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Universities and business schools are being hit by a technological revolution that is wreaking havoc on their traditional business models and generating “creative destruction” of a magnitude that would have awed the economist Joseph Schumpeter himself. Online learning – and in particular Moocs (Massive open online courses) – as well as increasingly universal access to portable computers, tablets, smartphones etc, are revolutionising the industry. In a nutshell, clients (students and parents) now have low or no-cost alternatives to increasingly expensive universities.
The technological pressures facing universities are compounded by ageing infrastructure, a backlash over rising costs and in the case of US schools, competition from international universities. Business schools around the world are scrambling to figure out how to adjust to the brave new world. Most are gearing up to blend online materials into their courses; a growing number are producing 100 per cent online courses.
However the chips may fall, the impact of technological change will differ markedly between the rich and the poorer parts of the world. In advanced high-income countries, where between half and two-thirds of student-age youth are enrolled in tertiary education, the impact will play out on cost and quality. In south Asia, only 16 per cent of young people go on to university and in sub-Saharan Africa the figure is only 9 per cent. However, in these two regions well over half the population has access to mobile phones and an increasing proportion to smartphones. In the developing world, as broadband expands and becomes more affordable, the technological revolution will play out first and foremost on access.
While the vast majority of online courses and other materials are being produced in high-income countries, by far the largest underserved populations live in the developing world. There may ultimately be a huge export potential and revenues for universities and companies in the advanced economies that are able to monetise these offerings. In particular, Moocs may serve as a “loss leader” to stimulate interest in online degree-granting programmes. This prospect could be of particular interest to business schools.
With rapidly growing middle-classes in the developing world, “exporting” high-quality online courses to students, corporate managers, small enterprise owners and others would open new outlets at a time when “northern” markets are not exactly booming. Producing and exporting online materials would turn internationalisation into a business driver to be reckoned with and a powerful incentive for business schools to put their money where their mouth is.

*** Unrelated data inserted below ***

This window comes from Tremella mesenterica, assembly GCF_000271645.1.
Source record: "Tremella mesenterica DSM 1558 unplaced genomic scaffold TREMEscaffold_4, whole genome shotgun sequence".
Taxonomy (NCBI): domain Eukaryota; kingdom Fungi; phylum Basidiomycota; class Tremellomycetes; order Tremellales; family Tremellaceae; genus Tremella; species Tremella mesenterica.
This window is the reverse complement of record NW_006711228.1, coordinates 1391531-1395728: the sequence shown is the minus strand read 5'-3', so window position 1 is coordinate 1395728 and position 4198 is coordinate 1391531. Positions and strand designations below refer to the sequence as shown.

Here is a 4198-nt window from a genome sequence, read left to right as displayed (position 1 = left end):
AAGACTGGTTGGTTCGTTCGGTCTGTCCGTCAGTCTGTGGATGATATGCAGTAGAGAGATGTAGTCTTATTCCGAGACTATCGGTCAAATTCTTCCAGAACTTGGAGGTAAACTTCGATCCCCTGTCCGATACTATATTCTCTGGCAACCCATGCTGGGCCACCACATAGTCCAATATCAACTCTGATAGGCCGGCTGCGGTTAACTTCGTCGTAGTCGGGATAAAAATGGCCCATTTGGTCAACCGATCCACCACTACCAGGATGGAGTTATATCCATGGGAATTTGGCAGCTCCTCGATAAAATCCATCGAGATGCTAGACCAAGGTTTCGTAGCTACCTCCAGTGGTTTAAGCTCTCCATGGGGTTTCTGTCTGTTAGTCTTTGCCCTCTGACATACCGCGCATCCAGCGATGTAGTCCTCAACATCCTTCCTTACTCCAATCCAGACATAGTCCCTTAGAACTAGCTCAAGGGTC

Such a process is consistent with “base of the pyramid” business strategies in which multinationals seek to re-engineer products and processes so that they can deliver high value at low cost to developing-country consumers. While the business model and the ability to generate sufficient revenue from these ventures is not always obvious, some multinationals such as Procter & Gamble, Unilever, General Electric and others are pursuing these efforts in earnest. They see vast potential from the 4bn lower-income consumers worldwide and recognise that “scaling” these ventures can help make up for relatively low margins per transaction
How might this work in the educational world? The answer lies in innovative partnerships, tying the links in the value chain between top schools and developing-world clients together. Here are two examples:
Clients require content that is relevant and accessed on readily available devices. So, for example, content must be adapted to smartphones in rural markets where computer penetration is low. Relatively little effort has been invested so far in mobile education, because it is largely irrelevant in affluent parts of the world. Furthermore, while strong business models exist for online financial services, scalable mobile education business models are in their infancy. Partnerships between business schools (generating content and helping develop business models for mobile education) and local telecom companies would have high potential. Classes could be taught asynchronously with some live offerings. Local partners might arrange face-to-face discussion sessions and ultimately payments might be arranged through some of the burgeoning online payments systems.
Content that is relevant locally calls for close collaboration between “northern” and local business schools in the developing world. This might mean producing teaching cases that blend global best practice with local relevance. As “northern” schools engage in such research and other collaborative activities, they will automatically enhance the internationalisation of their own capabilities.
Degree programmes between business schools in the developed and developing economies have been proliferating; to date, however, most of these involve US and European schools and schools in high-income Asian emerging markets. Incorporation of low-cost technological delivery could make it possible to broaden these relationships to relatively poor countries and, in so doing, create a truly global educational product.
Guy Pfeffermann is chief executive of the Global Business School Network and was previously chief economist for the International Finance Corporation. Jonathan Doh is chair in international business and director of the Center for Global Leadership at the Villanova School of Business.
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